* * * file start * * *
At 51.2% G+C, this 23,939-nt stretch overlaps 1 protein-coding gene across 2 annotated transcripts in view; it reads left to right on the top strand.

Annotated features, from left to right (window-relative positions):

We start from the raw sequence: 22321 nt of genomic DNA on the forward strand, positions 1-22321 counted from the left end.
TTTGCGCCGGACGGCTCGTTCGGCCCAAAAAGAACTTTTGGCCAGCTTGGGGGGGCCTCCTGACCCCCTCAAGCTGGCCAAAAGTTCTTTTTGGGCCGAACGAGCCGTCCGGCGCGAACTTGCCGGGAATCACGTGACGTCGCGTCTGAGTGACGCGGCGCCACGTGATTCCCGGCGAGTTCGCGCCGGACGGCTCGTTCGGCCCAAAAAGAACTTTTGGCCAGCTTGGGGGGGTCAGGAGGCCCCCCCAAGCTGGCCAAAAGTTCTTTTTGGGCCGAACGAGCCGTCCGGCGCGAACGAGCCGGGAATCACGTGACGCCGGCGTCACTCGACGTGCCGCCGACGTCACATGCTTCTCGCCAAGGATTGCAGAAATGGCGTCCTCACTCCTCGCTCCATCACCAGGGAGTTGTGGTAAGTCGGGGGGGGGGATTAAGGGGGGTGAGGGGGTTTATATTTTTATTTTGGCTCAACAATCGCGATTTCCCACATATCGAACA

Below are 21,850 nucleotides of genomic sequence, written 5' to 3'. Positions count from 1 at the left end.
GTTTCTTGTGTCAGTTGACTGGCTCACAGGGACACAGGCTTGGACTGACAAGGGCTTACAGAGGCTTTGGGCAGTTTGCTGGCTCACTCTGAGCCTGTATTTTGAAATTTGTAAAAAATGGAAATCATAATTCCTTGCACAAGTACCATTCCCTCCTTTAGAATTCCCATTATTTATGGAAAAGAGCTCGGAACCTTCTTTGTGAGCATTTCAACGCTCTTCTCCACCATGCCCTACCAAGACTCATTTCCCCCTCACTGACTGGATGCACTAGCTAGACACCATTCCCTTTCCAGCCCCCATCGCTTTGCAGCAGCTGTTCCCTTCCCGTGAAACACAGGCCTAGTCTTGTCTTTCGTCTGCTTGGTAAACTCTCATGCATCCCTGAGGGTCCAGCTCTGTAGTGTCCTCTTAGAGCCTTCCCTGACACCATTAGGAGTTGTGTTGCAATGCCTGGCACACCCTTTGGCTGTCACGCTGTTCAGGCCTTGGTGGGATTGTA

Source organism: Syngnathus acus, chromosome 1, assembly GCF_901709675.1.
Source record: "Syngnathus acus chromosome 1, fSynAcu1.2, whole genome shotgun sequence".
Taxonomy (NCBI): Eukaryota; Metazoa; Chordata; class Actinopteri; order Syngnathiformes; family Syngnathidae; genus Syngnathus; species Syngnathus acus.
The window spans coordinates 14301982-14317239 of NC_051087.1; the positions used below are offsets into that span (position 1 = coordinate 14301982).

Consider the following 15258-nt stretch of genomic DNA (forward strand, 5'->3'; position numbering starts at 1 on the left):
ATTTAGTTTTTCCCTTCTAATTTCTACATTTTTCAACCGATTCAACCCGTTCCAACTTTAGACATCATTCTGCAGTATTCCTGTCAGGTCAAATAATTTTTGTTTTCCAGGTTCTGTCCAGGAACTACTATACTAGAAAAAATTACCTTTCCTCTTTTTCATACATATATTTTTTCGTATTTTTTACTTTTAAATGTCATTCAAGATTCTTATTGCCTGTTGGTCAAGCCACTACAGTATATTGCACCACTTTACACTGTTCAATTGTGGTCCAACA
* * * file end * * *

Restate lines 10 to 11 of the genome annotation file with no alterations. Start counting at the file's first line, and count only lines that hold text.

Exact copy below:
The window spans coordinates 14301982-14317239 of NC_051087.1; the positions used below are offsets into that span (position 1 = coordinate 14301982).

Consider the following 15258-nt stretch of genomic DNA (forward strand, 5'->3'; position numbering starts at 1 on the left):